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Lochia Rubra: Causes, Stages, Management

What is Lochia Rubra?

Lochia is the vaginal bleeding that occurs after childbirth. It consists of blood, mucus, and tissues from the placenta and uterus lining. This discharge is a part of the postpartum process.

Lochia occurs due to the detachment of the placenta from the uterine wall. It can be after delivery or shortly after labor.

There is bleeding that is usually heavy in the first few days and it gradually lightens after a week and it transitions into a different type of discharge known as lochia serosa.

Lochia rubra resolves on its own without any medical intervention. An evaluation by a doctor may be needed in case of any signs of infection such as heavy clots, odor, or fever.

What Causes Lochia and Postpartum Bleeding?

A fetus takes 9 months to develop in the womb, surrounded by the placenta and amniotic fluid surrounding it. High estrogen and progesterone levels help the uterine wall to thicken and cushion the fetus.

After the child’s birth the placenta passes out and the body expels the lochia too. Lochia is the layers of blood, endometrial lining, and mucus in the womb.

The body needs to clear the lochia, no matter the type of birth. Even a person after a cesarean delivery needs to expel lochia rubra. As the placenta detaches from the endometrial wall, tears and bleeding occur at the placental site. Lochia flow may increase for a person who is too active. This can slow down healing, bringing in a need for rest and recovery.

Other Stages of Lochia

Lochia rubra is the starting or the initial stage of postpartum discharge. There are other two stages, which include the following:

  • Lochia Serosa

    This is a transition stage in which the flow lightens and becomes watery. Its color changes from red to pinkish-brown. This stage may last up to 5-9 days. (1)

    Now in lochia there are more white blood cells than red blood cells, which is a reason the color is light.

  • Lochia Alba

    This is the final stage of postpartum discharge in which the discharge color gets yellowish-white. It no longer appears bloody. This stage lasts for 2 weeks.

    This discharge contains mainly mucus and is hardly noticeable at this point.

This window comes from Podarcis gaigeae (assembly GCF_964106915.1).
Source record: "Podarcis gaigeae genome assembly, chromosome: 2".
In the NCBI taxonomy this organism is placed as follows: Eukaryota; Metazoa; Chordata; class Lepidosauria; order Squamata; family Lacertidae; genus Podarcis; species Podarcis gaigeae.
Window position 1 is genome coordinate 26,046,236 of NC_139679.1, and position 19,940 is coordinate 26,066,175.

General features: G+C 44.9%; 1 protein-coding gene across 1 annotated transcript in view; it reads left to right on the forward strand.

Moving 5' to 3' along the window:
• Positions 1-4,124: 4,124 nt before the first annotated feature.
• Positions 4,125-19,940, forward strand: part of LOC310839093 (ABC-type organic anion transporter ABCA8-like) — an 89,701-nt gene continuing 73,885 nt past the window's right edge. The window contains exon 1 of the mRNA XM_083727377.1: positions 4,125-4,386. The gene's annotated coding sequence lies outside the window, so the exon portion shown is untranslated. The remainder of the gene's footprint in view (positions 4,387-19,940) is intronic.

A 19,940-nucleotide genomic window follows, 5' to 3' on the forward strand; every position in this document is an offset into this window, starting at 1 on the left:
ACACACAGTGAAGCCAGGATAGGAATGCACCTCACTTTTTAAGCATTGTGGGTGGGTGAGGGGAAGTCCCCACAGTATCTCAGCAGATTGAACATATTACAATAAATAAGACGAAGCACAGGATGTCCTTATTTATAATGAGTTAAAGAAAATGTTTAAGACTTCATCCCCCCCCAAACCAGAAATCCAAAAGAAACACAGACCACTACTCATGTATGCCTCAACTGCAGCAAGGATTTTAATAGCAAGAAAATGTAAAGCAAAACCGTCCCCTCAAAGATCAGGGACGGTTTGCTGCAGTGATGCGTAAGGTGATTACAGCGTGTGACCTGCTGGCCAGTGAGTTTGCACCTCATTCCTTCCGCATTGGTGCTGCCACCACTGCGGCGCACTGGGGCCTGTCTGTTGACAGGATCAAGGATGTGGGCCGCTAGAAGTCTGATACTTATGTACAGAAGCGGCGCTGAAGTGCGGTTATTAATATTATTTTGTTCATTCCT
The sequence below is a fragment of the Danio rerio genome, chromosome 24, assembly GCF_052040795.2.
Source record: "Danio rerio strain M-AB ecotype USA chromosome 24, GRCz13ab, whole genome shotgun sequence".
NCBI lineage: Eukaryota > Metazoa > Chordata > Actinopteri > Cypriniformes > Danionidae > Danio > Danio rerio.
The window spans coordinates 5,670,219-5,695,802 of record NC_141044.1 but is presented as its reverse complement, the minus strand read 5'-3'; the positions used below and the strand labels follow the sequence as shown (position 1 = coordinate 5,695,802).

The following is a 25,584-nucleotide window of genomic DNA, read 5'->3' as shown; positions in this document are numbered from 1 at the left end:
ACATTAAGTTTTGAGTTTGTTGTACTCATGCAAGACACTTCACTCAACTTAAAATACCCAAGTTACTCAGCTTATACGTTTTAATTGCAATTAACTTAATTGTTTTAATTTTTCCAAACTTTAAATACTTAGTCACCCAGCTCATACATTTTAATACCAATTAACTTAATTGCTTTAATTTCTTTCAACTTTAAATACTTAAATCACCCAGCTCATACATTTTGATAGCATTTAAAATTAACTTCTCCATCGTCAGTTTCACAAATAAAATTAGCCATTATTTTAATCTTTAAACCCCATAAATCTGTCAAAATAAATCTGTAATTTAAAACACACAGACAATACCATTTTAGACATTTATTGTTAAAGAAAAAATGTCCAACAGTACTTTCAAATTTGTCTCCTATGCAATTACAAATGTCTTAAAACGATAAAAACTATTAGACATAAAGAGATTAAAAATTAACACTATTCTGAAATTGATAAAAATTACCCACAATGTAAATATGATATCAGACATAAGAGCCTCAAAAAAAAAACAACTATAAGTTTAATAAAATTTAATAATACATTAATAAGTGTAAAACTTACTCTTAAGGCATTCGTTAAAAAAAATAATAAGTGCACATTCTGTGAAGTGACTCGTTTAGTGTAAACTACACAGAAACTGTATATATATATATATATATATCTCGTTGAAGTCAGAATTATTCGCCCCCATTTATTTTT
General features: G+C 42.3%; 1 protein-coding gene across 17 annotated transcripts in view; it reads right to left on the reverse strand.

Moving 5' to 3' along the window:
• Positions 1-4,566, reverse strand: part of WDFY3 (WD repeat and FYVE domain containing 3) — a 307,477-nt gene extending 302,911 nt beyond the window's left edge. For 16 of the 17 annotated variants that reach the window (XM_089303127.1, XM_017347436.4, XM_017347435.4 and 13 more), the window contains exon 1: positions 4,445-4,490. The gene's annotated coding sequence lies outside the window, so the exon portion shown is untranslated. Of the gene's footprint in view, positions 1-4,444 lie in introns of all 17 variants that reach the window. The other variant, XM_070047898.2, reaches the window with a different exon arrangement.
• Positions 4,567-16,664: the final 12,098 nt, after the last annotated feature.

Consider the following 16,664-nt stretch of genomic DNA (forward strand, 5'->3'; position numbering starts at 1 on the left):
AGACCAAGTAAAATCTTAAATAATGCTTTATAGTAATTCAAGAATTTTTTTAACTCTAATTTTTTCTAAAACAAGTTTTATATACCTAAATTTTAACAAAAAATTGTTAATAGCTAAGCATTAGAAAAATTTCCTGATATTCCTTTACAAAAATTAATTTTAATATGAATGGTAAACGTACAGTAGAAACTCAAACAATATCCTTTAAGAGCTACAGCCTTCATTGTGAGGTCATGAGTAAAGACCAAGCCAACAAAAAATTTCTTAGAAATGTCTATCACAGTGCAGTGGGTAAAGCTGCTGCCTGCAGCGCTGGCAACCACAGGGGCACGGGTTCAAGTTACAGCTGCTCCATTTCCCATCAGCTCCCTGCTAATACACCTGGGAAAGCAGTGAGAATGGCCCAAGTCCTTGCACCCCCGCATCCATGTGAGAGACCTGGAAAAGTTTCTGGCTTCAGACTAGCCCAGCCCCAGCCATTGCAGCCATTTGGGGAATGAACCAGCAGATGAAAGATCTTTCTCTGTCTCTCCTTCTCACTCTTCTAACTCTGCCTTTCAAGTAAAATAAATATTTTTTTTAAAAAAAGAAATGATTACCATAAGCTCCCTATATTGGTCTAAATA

Characteristics of Lochia Rubra

The consistency of lochia is similar to menstrual blood. However, it may appear thicker and stringy. The increased thickness may be due to the sloughed tissue from the placenta, mucus, and bacteria.

Lochia rubra may sometime contain more clots than present in menstrual periods. The reason for these clots may be the pooling of blood. In this case, it gets important to inform the doctor about it.

There may be cramping and discomfort in the uterus as it shrinks to its usual size. A person may notice cramping while breastfeeding, which may be due to the rush of oxytocin, a hormone that is involved in contraction and lactation.

Lochia rubra is heavy for 3-4 days. (2) The flow gradually gets lighter and watery over a few weeks.

How to Manage Lochia?

People might use pads during the entire lochia period. It is important to change pads frequently to avoid bacterial growth. One should try and rest as much as possible to help the body heal faster. Also, one should drink plenty of water to avoid dehydration.

It is important to get medical attention in the case of:

  • Fever
  • Vomiting
  • Nausea
  • Chills
  • Presence of swelling and pain around the vagina or perineum

These symptoms may signal an infection or postpartum hemorrhage.

Also, one should seek help in the following condition:

    • Passing of very large clots
    • Lochia reduces in amount and flow
    • Lochia is red even after one week. (1)
    • For any concerns regarding lochia or changes in body post-delivery
    • Very heavy bleeding from the vagina
    • Signs of post-partum hemorrhage

Lochia rubra is the first stage of postpartum discharge and a normal change post-delivery. It consists of mucus and sloughed tissue from the placenta. Typically, it lasts up to 12 weeks following delivery. Its color fades too, gradually. If a person experiences excessive bleeding, fever, or chills or if the lochia doesn’t get lighter a doctor should be consulted.

Team PainAssist
Team PainAssist
Written, Edited or Reviewed By: Team PainAssist, Pain Assist Inc. This article does not provide medical advice. See disclaimer
Last Modified On:December 29, 2022

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